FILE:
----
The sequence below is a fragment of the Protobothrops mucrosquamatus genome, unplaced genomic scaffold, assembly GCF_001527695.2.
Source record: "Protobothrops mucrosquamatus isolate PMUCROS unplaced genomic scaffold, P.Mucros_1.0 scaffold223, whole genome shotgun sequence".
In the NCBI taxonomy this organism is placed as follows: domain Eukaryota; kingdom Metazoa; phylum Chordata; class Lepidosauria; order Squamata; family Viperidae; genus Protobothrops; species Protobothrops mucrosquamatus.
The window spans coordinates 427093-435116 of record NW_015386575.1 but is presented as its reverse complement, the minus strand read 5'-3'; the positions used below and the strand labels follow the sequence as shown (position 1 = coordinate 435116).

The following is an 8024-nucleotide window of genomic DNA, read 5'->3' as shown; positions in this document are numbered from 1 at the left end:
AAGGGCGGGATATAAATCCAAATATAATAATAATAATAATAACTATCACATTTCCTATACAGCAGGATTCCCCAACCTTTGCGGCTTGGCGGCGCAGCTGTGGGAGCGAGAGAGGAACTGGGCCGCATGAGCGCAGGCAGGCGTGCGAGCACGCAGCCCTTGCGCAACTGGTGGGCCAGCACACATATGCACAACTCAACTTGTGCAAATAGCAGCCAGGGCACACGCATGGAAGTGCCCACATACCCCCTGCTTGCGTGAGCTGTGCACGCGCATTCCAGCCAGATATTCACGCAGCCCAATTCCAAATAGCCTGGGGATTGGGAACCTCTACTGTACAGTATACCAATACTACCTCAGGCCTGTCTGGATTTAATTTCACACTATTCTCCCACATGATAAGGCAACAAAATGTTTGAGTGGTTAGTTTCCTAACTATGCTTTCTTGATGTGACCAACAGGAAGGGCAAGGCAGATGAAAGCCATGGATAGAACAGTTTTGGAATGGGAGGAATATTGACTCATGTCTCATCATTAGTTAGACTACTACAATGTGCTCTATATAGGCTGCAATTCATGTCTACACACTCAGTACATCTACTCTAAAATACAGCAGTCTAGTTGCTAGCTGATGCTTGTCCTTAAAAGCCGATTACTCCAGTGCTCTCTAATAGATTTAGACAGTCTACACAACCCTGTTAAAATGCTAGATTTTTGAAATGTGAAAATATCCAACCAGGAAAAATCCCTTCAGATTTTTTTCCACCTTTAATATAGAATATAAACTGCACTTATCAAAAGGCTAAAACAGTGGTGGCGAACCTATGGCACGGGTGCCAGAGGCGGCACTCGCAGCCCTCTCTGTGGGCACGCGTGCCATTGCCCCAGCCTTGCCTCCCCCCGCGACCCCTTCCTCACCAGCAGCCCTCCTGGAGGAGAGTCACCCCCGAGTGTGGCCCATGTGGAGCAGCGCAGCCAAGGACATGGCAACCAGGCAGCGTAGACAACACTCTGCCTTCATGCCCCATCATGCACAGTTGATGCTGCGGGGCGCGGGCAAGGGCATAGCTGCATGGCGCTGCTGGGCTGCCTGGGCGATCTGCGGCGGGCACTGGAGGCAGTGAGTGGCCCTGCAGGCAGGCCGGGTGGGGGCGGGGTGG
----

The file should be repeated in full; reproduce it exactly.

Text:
The sequence below is a fragment of the Protobothrops mucrosquamatus genome, unplaced genomic scaffold, assembly GCF_001527695.2.
Source record: "Protobothrops mucrosquamatus isolate PMUCROS unplaced genomic scaffold, P.Mucros_1.0 scaffold223, whole genome shotgun sequence".
In the NCBI taxonomy this organism is placed as follows: domain Eukaryota; kingdom Metazoa; phylum Chordata; class Lepidosauria; order Squamata; family Viperidae; genus Protobothrops; species Protobothrops mucrosquamatus.
The window spans coordinates 427093-435116 of record NW_015386575.1 but is presented as its reverse complement, the minus strand read 5'-3'; the positions used below and the strand labels follow the sequence as shown (position 1 = coordinate 435116).

The following is an 8024-nucleotide window of genomic DNA, read 5'->3' as shown; positions in this document are numbered from 1 at the left end:
AAGGGCGGGATATAAATCCAAATATAATAATAATAATAATAACTATCACATTTCCTATACAGCAGGATTCCCCAACCTTTGCGGCTTGGCGGCGCAGCTGTGGGAGCGAGAGAGGAACTGGGCCGCATGAGCGCAGGCAGGCGTGCGAGCACGCAGCCCTTGCGCAACTGGTGGGCCAGCACACATATGCACAACTCAACTTGTGCAAATAGCAGCCAGGGCACACGCATGGAAGTGCCCACATACCCCCTGCTTGCGTGAGCTGTGCACGCGCATTCCAGCCAGATATTCACGCAGCCCAATTCCAAATAGCCTGGGGATTGGGAACCTCTACTGTACAGTATACCAATACTACCTCAGGCCTGTCTGGATTTAATTTCACACTATTCTCCCACATGATAAGGCAACAAAATGTTTGAGTGGTTAGTTTCCTAACTATGCTTTCTTGATGTGACCAACAGGAAGGGCAAGGCAGATGAAAGCCATGGATAGAACAGTTTTGGAATGGGAGGAATATTGACTCATGTCTCATCATTAGTTAGACTACTACAATGTGCTCTATATAGGCTGCAATTCATGTCTACACACTCAGTACATCTACTCTAAAATACAGCAGTCTAGTTGCTAGCTGATGCTTGTCCTTAAAAGCCGATTACTCCAGTGCTCTCTAATAGATTTAGACAGTCTACACAACCCTGTTAAAATGCTAGATTTTTGAAATGTGAAAATATCCAACCAGGAAAAATCCCTTCAGATTTTTTTCCACCTTTAATATAGAATATAAACTGCACTTATCAAAAGGCTAAAACAGTGGTGGCGAACCTATGGCACGGGTGCCAGAGGCGGCACTCGCAGCCCTCTCTGTGGGCACGCGTGCCATTGCCCCAGCCTTGCCTCCCCCCGCGACCCCTTCCTCACCAGCAGCCCTCCTGGAGGAGAGTCACCCCCGAGTGTGGCCCATGTGGAGCAGCGCAGCCAAGGACATGGCAACCAGGCAGCGTAGACAACACTCTGCCTTCATGCCCCATCATGCACAGTTGATGCTGCGGGGCGCGGGCAAGGGCATAGCTGCATGGCGCTGCTGGGCTGCCTGGGCGATCTGCGGCGGGCACTGGAGGCAGTGAGTGGCCCTGCAGGCAGGCCGGGTGGGGGCGGGGTGG